Msgr. Anthony Figueiredo's mission to the United States is of the utmost importance to the Vatican: to be the pope's ears on the ground.
Visiting the Archdiocese of Detroit for the annual Holy Trinity Apostolate Lenten Symposium March 11, Figueiredo's role in the Vatican's Migrants and Refugees Section of the Dicastery for Promoting Integral Human Development means he has the task of speaking with local bishops and Catholic leaders about what is being done, and what more can be done, in support of refugees and immigrants seeking safety in the United States.
The new dicastery was formed by Pope Francis Aug. 31 and took effect Jan. 1, bringing together the pontifical councils for Justice and Peace, Cor Unum, Migrants and Travelers, and Health Care Ministry.
Figueiredo said the councils were combined to create the new dicastery to answer to the needs of thousands of migrants, refugees and victims of human trafficking, who are being forced from their homes.
"The department does not wish to be an action center, but rather look at the whole phenomena of migration and refugees," Figueiredo said in an interview with The Michigan Catholic, Detroit's archdiocesan newspaper. "It's in our bones to migrate; it's part of human history."
Figueiredo cited a U.N. report stating there are as many as 78 million refugees in the world today, and as many as 244 million migrants and refugees all together.
While much attention has been paid to President Donald Trump's immigration and refugee policy, Figueiredo said the issue is "a major phenomenon" in the world.
"We're looking at a massive movement of people that hasn't been seen in generations," said Figueiredo, a priest of the Archdiocese of Newark, New Jersey. "Our job is assisting the Holy Father in his ministry to these people, by assisting the local bishops in their diocese and seeing what's happening on the ground."
Figueiredo's visit to the Archdiocese of Detroit is the first of many he is taking around the world, meeting with local Catholic leaders about what support the Vatican can provide for refugees, which Figueiredo said is one of the biggest issues in Francis' pontificate.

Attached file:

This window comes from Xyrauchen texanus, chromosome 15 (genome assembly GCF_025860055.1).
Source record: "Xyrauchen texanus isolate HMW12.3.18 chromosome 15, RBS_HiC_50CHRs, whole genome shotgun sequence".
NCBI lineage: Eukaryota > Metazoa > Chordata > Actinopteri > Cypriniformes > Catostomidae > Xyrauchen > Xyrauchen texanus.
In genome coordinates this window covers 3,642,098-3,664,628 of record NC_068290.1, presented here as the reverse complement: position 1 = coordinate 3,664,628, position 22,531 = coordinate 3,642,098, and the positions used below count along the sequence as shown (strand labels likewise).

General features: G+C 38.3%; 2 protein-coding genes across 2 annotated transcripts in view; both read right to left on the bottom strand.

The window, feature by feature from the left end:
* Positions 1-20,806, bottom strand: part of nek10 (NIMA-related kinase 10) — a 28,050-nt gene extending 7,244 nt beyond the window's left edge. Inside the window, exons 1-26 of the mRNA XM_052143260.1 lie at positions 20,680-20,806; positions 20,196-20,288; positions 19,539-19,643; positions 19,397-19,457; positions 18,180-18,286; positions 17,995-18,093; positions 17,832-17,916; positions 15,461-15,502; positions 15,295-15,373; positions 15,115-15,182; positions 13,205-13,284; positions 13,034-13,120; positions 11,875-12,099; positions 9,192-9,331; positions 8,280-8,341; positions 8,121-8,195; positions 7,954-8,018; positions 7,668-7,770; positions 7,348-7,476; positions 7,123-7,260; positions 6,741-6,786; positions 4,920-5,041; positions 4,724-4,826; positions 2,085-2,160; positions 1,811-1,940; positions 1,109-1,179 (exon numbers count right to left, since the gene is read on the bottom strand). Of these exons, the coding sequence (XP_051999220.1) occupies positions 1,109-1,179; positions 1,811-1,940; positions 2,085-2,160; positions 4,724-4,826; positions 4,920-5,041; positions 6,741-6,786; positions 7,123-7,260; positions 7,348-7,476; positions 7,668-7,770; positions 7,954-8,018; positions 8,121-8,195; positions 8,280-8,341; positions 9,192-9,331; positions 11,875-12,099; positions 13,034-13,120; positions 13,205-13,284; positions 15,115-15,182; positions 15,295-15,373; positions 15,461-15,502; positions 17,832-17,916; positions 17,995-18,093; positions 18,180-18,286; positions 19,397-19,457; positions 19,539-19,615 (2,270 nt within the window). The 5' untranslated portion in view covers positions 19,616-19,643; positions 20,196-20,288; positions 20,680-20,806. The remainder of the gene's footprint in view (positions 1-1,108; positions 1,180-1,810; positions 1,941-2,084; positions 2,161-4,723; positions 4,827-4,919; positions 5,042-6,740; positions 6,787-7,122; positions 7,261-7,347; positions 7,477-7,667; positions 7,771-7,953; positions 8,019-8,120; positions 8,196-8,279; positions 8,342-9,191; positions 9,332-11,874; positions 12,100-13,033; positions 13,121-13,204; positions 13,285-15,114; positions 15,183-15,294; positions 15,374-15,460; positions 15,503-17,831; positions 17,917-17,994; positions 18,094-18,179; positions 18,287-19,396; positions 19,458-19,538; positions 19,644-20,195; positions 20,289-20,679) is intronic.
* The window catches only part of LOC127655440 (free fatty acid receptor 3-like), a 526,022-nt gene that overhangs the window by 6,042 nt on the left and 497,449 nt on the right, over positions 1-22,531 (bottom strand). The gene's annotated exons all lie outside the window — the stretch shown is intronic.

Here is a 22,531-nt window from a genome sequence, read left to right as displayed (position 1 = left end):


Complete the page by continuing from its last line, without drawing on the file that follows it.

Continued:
"One of the things we need to do from the beginning is listen, listen to the concerns and the needs of the people," Figueiredo said. "We see migrants, refugees, who are affected by the phenomena in the world, and we need to address their concerns. What is key is to help people see migrants and refugees as people who are suffering. When we see images on television, that's one thing. But when we meet with them, hearts are moved."
Before the Lenten Symposium, Figueiredo met with Jason Shanks, CEO of Catholic Charities of Southeast Michigan, and Detroit Auxiliary Bishop Arturo Cepeda, who a week earlier had hosted a gathering of organizations that resettle immigrants and refugees.
While visiting the Catholic Charities location in Pontiac, Figueiredo met with families from Syria and Iraq who were resettled by Catholic Charities.
"The thing people need to remember is that each and every one of their stories are unique," Figueiredo said. "These are people who had to leave their homelands, coming to a foreign country without knowing anyone. You know, compassion means 'to suffer with.' A person can only 'suffer with' if we have a theology of encounter. That helps reduce the phobia surrounding refugees: to see the person as a person, not as a threat or a statistic."
Figueiredo said he discussed with Shanks how Trump's temporary ban on refugee resettlement — currently blocked by the courts — could affect the finances of Catholic Charities, as the agency receives federal grants to resettle newcomers. He also praised the leadership of Detroit Archbishop Allen Vigneron in speaking on behalf of immigrants and refugees in southeast Michigan.
"I'm happy to hear that the Archdiocese of Detroit is in the front of these issues, that Archbishop Vigneron is taking a firm stand," Figueiredo said. "People in the greater Detroit area are getting behind this issue. People are looking to the church, asking what the church can do. Not only materially, but to give hope and encouragement. A lot of this comes from Pope Francis, and it'll be encouraging to report back that this is what's happening in Detroit."
Figueiredo said he and others in his department are well aware of the economic and security fears governments might have in accepting refugees and immigrants, but that is no excuse to abandon the Christian message of welcoming the stranger.
With all the fear and negativity surrounding the issue that seems to dominate the news cycle, Figueiredo said the most important thing Catholics can do is stick to the core principles of loving one another and placing trust with God, even when the debate about the country's next steps seems tense.
"The Christian message is a message of hope, so that's the first thing we need to do, give hope," Figueiredo said. "The heart of the Christian message is the Resurrection and that there is no barrier, no wall, no heart that can't be changed. It's about the least who ultimately triumph. The eyes of God are on those who suffer. So we need to have faith in God."